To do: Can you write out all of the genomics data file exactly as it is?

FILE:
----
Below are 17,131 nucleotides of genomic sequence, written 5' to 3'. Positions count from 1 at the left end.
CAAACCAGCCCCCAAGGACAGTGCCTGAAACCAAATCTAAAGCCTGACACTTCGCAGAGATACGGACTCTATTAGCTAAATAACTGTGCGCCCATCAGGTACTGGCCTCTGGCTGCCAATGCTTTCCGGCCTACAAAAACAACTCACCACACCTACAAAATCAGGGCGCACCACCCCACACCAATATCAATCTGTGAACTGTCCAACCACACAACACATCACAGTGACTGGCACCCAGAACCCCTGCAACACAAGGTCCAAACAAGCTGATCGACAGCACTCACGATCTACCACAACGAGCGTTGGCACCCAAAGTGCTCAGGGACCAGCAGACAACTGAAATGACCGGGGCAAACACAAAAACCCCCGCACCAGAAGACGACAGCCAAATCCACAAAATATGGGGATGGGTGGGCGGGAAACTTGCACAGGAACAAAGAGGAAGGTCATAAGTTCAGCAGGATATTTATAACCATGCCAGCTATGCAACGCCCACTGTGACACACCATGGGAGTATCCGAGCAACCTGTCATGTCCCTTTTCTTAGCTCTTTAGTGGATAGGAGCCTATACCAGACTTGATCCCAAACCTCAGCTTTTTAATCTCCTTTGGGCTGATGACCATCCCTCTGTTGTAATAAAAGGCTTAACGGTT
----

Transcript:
Below are 17,131 nucleotides of genomic sequence, written 5' to 3'. Positions count from 1 at the left end.
CAAACCAGCCCCCAAGGACAGTGCCTGAAACCAAATCTAAAGCCTGACACTTCGCAGAGATACGGACTCTATTAGCTAAATAACTGTGCGCCCATCAGGTACTGGCCTCTGGCTGCCAATGCTTTCCGGCCTACAAAAACAACTCACCACACCTACAAAATCAGGGCGCACCACCCCACACCAATATCAATCTGTGAACTGTCCAACCACACAACACATCACAGTGACTGGCACCCAGAACCCCTGCAACACAAGGTCCAAACAAGCTGATCGACAGCACTCACGATCTACCACAACGAGCGTTGGCACCCAAAGTGCTCAGGGACCAGCAGACAACTGAAATGACCGGGGCAAACACAAAAACCCCCGCACCAGAAGACGACAGCCAAATCCACAAAATATGGGGATGGGTGGGCGGGAAACTTGCACAGGAACAAAGAGGAAGGTCATAAGTTCAGCAGGATATTTATAACCATGCCAGCTATGCAACGCCCACTGTGACACACCATGGGAGTATCCGAGCAACCTGTCATGTCCCTTTTCTTAGCTCTTTAGTGGATAGGAGCCTATACCAGACTTGATCCCAAACCTCAGCTTTTTAATCTCCTTTGGGCTGATGACCATCCCTCTGTTGTAATAAAAGGCTTAACGGTT